As the Republican-dominated federal government bickers about how to repeal and replace the Affordable Care Act (ACA), concerns about losing both healthcare and protection from discrimination are rising in the transgender community.
When asked if anybody was afraid of losing coverage if Obamacare is repealed, several people at the February support meeting of the Gender Alliance for the South Sound (GASS) said, “Who isn’t?” GASS is a confidential, Tacoma-based organization that supports local transgender people. The group offers a space to discuss the process of transitioning, to offer solidarity, and to feel accepted and validated. At the mention of health care coverage, several people explained that Obamacare is crucial to their ability to access the care they need.
Until July of 2016, when Section 1557 of the ACA came into effect, trans people had little protection from discrimination. This provision specifies that, “individuals must be treated consistent with their gender identity, including in access to facilities,” making healthcare more attainable for many trans people.
Without this anti-discrimination policy, many trans people struggled to get insurance companies to cover their medical needs. In a small, local survey conducted by this reporter, participants described instances of gender-based discrimination by healthcare providers. One trans woman said that until the non-discrimination clarification, Apple Health denied coverage of her hormone replacement therapy (HRT), which is a part of medical gender transition. Another respondent wrote, “Most healthcare providers do not know much about transgender people, and many would prefer to find other patients than to learn. Of course, the lack of hard information makes it difficult. There needs to be more research and more material for MD’s [sic] to learn from.”
These experiences echo the national data. According to the National Transgender Discrimination Survey Report on Health and Health Care, survey participants reported, “very high levels of postponing medical care when sick or injured due to discrimination (28%) or inability to afford it (48%),” and, “50% […] reported having to teach their medical providers about transgender care.”
Transition-related medicine is an important part of treating the dysphoria many (though not all) transgender people experience. According to the American Psychiatric Association, gender dysphoria, “involves a conflict between a person’s physical or assigned gender and the gender with which [the person] identifies.” Gender-confirming medical treatment can reduce or eliminate gender dysphoria which can be a major barrier to living a full, happy, and healthy life. However, despite the importance of medical transition for many trans people, it is not a part of most medical school education programs, and many insurance companies prefer to see hormone replacement therapy and gender-confirming surgeries as non-essential.
Some practitioners, however, are working to support trans patients. “I would often see [trans patients] pro bono,” said Julie Dybbro, an ARNP, hormone expert, and owner of Complete Women’s Health Care in Olympia. “Oftentimes they were homeless, they didn’t have any money. I’d give them samples, I’d do whatever I could, but when insurance started paying, all the sudden it was a viable part of my practice.”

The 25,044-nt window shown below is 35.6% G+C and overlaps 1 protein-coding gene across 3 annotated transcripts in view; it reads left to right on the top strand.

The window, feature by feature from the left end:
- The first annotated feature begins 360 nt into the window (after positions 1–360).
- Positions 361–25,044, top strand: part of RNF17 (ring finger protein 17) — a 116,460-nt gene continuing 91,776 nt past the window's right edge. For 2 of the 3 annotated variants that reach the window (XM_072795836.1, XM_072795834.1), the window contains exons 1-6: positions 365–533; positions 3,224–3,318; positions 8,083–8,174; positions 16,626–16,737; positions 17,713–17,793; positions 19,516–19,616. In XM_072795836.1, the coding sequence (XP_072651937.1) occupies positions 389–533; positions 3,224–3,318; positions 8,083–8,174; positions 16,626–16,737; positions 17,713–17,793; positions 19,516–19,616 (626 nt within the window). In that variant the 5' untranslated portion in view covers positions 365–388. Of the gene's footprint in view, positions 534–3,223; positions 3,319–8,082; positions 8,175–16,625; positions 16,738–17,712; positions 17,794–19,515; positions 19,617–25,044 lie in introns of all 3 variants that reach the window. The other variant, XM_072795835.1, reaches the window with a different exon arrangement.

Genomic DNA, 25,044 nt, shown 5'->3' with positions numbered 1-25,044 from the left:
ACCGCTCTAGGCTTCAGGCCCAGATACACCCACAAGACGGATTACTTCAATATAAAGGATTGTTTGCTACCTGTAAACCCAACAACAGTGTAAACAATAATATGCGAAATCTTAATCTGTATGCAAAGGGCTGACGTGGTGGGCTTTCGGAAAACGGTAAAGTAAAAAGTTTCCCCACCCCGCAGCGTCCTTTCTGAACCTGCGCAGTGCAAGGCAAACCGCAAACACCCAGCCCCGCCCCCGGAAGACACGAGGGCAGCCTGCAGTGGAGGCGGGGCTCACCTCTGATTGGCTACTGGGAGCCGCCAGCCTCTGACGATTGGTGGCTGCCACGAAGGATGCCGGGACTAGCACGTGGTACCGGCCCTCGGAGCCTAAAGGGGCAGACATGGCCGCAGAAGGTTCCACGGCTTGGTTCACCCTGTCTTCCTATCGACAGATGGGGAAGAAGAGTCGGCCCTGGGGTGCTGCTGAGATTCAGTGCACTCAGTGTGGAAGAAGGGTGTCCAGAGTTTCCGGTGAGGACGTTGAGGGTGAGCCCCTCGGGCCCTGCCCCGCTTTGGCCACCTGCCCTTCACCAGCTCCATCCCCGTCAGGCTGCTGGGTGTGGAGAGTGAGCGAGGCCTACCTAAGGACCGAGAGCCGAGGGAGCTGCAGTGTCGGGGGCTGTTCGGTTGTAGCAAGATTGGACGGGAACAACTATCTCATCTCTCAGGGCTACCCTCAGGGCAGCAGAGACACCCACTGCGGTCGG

In addition to the fear of losing both healthcare and protection from discrimination, many members of the trans community are now worried about a leaked draft of a “religious freedom” executive order that may allow providers to refuse care based on religious belief.
Nancy Armstrong, an ARNP in Olympia, expressed concern that religious freedom legislation would allow providers to deny patients care. “There are people who are really uncomfortable with [treating trans and gender nonconforming people],” said Armstrong. “I’ve been a nurse for thirty-six years and I was never taught that way. I took care of people no matter what.”
Trans individuals are more likely to experience gender-based discrimination in medical settings than cis (non-trans) people. In the same local survey, 56% of trans participants reported facing discrimination based on gender identity compared to 20% of cis people. All of that 20% were women who reported experiencing sexism.
However, some clinics, like the Rainbow Health Center in Olympia, actively seek to be welcoming. This is evidenced by the rainbow flag flying on the front of the building. It’s impossible to miss from 4th Avenue.
Dr. Matt Goldenberg, a clinical psychologist who works in the Rainbow Health Center, makes it a priority to accept Medicare and Medicaid. “As a provider,” Goldenberg said, “that’s a commitment I make to make sure that I’m seeing people who may not be eligible for service anywhere else.” Many providers don’t take Medicaid and Medicare which have much lower reimbursement rates than other insurance. “From a business perspective, there’s not much incentive to take half a payment for the same work,” Goldenberg explained, “but from a social justice perspective, it is really important to do it.”
Dr. Goldenberg also co-owns ReLearn LLC whose mission is, “to build safer and more inclusive environments by training and educating healthcare professionals, employers, parents, and educators about gender identity and gender bias.”
Many providers are determined to continue serving trans patients. “If Obamacare gets repealed,” said Dybbro, “I’m going to have to get very creative again. We’ve been there before, and we’ll figure it out.”
Kit Gertje is a recent graduate from the Evergreen State College and a nonbinary member of the Olympia LGBTQIA+ community. They graduated in March 2017 with a degree in Communications.